31 January 2008

A local return

On 28 Jan 08 I was contacted by one of the police stations here in Townsville. A WWII group of 6 medals had been handed in after being picked up from the gutter. The police contacted me as they had no record of the medals having been reported stolen. As it turned out the police station is the one that supports my area and the medals were found in the same suburb as I live in.
I picked up the medals yesterday and arranged to do a piece to air on the local ABC radio station. Within two hours of the program, I was contacted by a lady who gave me a lead to the family. This lead put me in touch with the niece of the soldier whose medals I had. She had been burgled recently and didn't realise until last night that the medals were missing. Indeed she was so involved in filling out the insurance claim this morning she missed the radio program I was on. We now think that the thieves emptied one of Jean's drawers on to her bed, scooped up the contents and left. Later the thieves discarded the medals not thinking they were of any value.
The end result was that Jean collected the medals from my place this afternoon. I met very few people I return medals to so this was quite special. The local paper sent around a photographer to capture the story.
The medals were awarded to QX2156 Herbert Walter Walker who was KIA at Milne Bay on 31 Aug 42. Jean bought with her a locket which contained a picture of Herbert. The photo below shows Herbert's medals and his picture. A very emotional moment for me.

Herbert Walker's
medals and a photo
of him.

30 January 2008

Return of a more recent medal

Most of the medals I research and return were awarded for service during WWI. This is due to the volume that were awarded and the time since the end of WWI which increases the opportunity for the medals to become lost. I have also discovered that many medals were disposed of during The Depression for their scrap value.
The next largest group of medals I come across were awarded for service during WWII. A few medals from other conflicts also come my way. The oldest I've returned was a Queens South Africa Medal for service in the Boer War, the newest was an Australian Active Service Medal for service in East Timor.
I have also returned several medals awarded for the Vietnam War. In the last couple of days we, mainly through Bill's efforts, have located a Vietnam War veteran whose South Vietnam medal I've had for a few years. The medal has had a hard life since it was lost and I had to remove a fair bit of gunge off the reverse just to see the details. The ribbon is also very soiled. The good news is that the medal will soon be sent back to the veteran. I thought that you might be interested in seeing some pictures of this medal.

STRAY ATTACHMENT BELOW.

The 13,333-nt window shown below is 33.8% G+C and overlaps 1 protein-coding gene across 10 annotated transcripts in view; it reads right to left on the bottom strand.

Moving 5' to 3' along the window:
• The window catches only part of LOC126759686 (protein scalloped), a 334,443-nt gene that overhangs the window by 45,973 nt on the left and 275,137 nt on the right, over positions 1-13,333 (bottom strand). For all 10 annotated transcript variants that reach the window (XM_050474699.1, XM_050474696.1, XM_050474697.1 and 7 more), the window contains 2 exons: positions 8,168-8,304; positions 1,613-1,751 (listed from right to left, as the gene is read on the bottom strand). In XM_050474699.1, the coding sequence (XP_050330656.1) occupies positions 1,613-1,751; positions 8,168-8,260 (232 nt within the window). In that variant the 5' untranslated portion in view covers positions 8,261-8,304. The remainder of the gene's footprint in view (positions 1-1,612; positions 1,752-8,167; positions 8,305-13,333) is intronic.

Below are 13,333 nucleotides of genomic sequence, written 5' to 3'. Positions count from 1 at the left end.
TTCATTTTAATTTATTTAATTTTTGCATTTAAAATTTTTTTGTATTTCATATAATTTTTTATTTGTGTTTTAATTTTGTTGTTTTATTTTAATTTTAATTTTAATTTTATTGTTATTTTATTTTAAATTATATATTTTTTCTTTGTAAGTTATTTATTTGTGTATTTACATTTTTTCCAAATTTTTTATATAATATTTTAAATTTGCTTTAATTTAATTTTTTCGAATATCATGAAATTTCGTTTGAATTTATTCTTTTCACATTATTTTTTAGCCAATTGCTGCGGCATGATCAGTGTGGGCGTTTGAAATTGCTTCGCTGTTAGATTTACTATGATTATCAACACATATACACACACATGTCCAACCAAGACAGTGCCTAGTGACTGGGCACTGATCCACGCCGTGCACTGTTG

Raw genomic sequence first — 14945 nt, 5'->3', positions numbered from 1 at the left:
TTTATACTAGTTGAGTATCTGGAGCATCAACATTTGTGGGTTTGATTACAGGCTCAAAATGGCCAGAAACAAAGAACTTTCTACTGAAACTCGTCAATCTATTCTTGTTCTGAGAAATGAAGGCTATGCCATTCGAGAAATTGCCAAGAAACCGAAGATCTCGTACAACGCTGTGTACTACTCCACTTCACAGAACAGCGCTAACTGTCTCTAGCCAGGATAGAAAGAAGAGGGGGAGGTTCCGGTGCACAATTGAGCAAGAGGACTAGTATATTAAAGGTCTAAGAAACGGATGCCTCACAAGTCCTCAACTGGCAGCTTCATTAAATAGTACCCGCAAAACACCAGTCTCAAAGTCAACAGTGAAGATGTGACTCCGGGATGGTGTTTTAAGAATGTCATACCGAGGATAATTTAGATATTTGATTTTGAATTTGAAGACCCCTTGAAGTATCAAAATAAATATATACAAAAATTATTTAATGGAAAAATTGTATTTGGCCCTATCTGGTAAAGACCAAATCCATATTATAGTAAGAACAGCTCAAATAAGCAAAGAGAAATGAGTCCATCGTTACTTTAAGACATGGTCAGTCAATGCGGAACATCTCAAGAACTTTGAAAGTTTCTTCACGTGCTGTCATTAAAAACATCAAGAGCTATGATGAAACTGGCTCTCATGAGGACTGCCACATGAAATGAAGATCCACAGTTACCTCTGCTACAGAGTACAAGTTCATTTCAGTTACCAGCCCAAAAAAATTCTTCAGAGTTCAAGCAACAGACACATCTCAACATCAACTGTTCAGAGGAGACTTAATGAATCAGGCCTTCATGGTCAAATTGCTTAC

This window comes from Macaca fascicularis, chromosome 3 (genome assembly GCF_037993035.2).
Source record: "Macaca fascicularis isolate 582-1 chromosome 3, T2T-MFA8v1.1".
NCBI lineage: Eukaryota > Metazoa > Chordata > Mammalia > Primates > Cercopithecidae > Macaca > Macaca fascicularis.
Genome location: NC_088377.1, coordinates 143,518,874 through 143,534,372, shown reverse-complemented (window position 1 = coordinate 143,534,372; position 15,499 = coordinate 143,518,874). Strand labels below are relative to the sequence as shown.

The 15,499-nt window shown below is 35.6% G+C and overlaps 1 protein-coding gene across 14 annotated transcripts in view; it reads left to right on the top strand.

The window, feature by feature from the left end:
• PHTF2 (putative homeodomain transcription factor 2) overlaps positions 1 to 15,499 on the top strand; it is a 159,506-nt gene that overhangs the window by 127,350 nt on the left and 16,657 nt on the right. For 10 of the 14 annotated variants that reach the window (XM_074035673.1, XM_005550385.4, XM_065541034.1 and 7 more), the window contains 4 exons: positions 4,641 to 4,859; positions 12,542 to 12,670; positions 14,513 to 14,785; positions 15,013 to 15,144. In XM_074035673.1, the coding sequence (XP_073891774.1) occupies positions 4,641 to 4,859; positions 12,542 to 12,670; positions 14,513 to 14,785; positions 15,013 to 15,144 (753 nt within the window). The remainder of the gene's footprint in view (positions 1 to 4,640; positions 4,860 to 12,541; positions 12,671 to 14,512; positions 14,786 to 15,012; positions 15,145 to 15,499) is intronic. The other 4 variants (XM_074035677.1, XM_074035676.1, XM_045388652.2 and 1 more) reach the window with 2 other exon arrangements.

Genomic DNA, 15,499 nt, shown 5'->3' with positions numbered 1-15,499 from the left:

23 January 2008

Unusual requests

Most of my time is focused on medals however, every now and then I get unusual requests. I've been asked to return dog tags, fobs and watches. While I list them in various publications I don't put in as much effort into the research as I would medals. That being said I've been pretty successful getting dog tags back to current serving soldiers or veterans.
One of the most unusual requests I've had was to return a sword to a WWII veteran. The sword was easily identifiable to this particular officer so I took on the challenge. I usually insist on the medals being sent to me, and I'll explain why later, but in this case I thought it best that the sword stay with the person who had current ownership until I found the family.
I can now happily report that we have located the niece of the officer and I've arranged for the two parties to contact each other and the sword be returned. Bill did the majority of the work for this one and he is to congratulated on his efforts. Below is a picture of the sword once owned by MAJ William Tresidder.

The reason that I insist that the medals be sent to me is that I've had a couple of unfortunate incidents recently. Having been contacted by people with medals they wanted me to do the research for them but not been prepared to let me care for them. In some cases the research has taken some time and when I go to let the people with the medals know I've located the family, they have moved with out letting me know. I then have another search to find the people with the medals. This leaves the family upset and confused.
In one case I even had the person with the medal change their mind. They didn't want to return the medals to the family despite requesting me too find them and after I had gone to some trouble to find the family. I hope this is not to much to expect.

16 January 2008

Unusual units or low numbers

When I first started on this research I didn't appreciate keeping photographic records. I really only need one or two photos of the obverse and the reverse of a medal however, the uniqueness for each medal comes from the serviceman details impressed on the reverse or rim. So I'm now photographing the rim of each medal in my care.
While I initially used the Internet for research that was mostly through access to records. More and more I now use research forums to find out about individuals and try to find where they, or their families are now. Having photos gives me some thing to share online.
I'm a little annoyed I didn't photograph rims from the start as there have been some significant medals I've returned. For example the MM and Bar to L/SGT Athol Croskell, the MM to PTE James Cathels or the WWII group awarded to PTE Ray Westendorf who was aboard the Hospital Ship "Centaur" which was sunk off the Queensland coast.